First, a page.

One Year Since the Jasic Incident. Arrests and Detention System with Chinese Characteristics
In July 2018, the labour action at Jasic Technology Co., Ltd in Shenzhen was succeeded by a series of crackdowns towards the strike workers and their fellow supporters as well as other labour rights activists in the second half of 2018. One year since the incident, this article will provide a review as well as a discussion on how the Chinese government use criminal law measures to treat the arrested activists.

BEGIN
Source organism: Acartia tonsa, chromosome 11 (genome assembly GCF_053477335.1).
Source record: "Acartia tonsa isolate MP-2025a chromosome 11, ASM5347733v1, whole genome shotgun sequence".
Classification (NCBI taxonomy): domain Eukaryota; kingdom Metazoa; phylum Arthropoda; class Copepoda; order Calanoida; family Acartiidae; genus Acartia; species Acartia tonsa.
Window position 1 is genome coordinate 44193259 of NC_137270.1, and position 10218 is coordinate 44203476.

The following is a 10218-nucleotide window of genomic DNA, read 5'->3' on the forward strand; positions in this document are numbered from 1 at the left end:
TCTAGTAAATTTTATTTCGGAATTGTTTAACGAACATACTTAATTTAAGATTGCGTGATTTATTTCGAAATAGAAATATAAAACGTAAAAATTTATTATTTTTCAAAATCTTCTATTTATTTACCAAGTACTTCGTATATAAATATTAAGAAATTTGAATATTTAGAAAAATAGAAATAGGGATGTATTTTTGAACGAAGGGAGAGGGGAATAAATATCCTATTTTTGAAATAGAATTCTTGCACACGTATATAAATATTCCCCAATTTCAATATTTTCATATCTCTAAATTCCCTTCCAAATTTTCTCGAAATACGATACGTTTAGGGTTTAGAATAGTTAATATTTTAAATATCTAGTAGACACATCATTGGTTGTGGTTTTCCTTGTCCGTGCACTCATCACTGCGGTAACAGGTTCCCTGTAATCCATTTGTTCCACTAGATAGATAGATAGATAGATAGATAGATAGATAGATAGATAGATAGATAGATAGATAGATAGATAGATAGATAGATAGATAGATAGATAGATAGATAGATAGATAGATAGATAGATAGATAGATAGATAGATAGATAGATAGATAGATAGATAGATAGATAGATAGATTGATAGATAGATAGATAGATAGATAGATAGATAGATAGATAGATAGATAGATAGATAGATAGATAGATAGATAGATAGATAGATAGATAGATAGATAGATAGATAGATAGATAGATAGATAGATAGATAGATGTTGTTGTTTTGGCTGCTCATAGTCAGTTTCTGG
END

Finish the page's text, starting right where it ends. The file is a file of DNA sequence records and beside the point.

In May 2018, the Jasic workers sought help from the Pingshan District Federation of Trade Unions regarding the poor treatment by the company. They were recommended to organize a trade union and to carry out the work of organization under the guidance of the street trade unions. However, on July 12, 2018, Jasic’s management, along with the trade union staff, Huang Jianxun, vice chairman of the Pingshan District Federation of Trade Unions, met with the worker leader Mi Jiuping, referring to behavior of workers forming trade unions as illegal. On July 20, seven workers, including Mi Jiuping and Liu Penghua who were involved in the formation of trade unions were fired by Jasic. They were also violently treated by the security guards and police officers arranged by Jasic. They were finally arrested by the police and released on the next day Afterwards, the construction workers and other supporters repeatedly protested for return to work. On July 27, the workers continued to protest for going back to work but were arrested by the police on the grounds of alleged crimes of “picking quarrels and provoking trouble” In the evening, the supportive workers and their families were also taken away. This attracted wide public attention and a large number of left-wing students went to support. On August 10, the staff of the Workers’ Center, who were informed of the situation and expressed support in the scene of the protest, were also arrested by the police. On August 24, there was a crackdown on the residence of the support group consisting of students and different people was broken into by the police. That ended the labour movement of Jasic.